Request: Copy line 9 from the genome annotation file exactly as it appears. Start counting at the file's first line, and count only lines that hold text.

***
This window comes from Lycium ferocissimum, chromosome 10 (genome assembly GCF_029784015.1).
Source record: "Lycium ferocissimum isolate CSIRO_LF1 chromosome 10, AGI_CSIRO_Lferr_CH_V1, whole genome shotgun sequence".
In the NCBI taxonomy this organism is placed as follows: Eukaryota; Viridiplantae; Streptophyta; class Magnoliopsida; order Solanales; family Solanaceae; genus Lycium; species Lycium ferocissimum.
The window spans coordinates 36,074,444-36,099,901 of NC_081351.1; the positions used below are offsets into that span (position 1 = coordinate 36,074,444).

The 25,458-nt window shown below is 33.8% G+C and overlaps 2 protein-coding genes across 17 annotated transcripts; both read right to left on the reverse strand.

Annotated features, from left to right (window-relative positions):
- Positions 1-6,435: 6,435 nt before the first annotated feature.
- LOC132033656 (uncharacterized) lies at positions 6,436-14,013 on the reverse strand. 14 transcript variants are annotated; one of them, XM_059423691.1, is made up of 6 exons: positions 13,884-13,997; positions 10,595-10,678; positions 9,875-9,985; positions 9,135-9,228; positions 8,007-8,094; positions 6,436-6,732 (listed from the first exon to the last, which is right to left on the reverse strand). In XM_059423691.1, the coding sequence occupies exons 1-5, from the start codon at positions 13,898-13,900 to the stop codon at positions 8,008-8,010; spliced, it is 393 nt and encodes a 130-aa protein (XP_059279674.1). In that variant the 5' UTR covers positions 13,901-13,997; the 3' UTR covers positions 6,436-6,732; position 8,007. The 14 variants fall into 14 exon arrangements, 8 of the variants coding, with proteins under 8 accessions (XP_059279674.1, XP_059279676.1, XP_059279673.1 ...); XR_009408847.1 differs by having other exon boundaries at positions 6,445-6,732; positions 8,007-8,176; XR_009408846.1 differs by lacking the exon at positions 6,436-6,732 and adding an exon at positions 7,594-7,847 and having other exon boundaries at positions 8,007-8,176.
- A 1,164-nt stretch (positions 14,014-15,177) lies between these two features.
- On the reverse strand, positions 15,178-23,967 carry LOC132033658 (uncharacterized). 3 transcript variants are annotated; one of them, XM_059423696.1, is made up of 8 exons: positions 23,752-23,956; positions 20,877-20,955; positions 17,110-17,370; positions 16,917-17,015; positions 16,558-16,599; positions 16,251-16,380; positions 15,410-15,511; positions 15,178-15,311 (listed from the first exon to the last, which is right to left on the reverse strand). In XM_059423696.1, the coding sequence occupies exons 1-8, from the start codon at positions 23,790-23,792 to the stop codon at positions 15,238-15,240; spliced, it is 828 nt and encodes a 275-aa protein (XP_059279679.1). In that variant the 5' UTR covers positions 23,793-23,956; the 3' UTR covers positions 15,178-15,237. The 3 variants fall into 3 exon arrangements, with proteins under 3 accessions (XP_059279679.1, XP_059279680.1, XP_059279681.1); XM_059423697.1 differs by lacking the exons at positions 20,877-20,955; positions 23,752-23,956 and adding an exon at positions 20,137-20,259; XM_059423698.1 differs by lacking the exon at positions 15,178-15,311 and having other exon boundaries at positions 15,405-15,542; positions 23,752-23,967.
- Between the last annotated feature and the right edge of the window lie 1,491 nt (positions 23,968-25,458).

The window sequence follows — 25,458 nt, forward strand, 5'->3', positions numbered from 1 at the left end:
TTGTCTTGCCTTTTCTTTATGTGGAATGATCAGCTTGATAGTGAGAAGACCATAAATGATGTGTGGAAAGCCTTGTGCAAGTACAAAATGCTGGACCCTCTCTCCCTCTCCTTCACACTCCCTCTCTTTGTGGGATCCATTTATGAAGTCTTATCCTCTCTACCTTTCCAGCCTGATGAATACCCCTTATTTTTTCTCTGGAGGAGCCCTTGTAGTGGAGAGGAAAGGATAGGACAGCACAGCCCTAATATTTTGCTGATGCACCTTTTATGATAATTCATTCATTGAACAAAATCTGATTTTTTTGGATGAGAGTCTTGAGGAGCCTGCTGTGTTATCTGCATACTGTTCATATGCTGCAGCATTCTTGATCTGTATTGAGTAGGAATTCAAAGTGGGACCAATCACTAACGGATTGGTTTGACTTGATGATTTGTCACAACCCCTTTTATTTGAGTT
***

- A 1,164-nt stretch (positions 14,014-15,177) lies between these two features.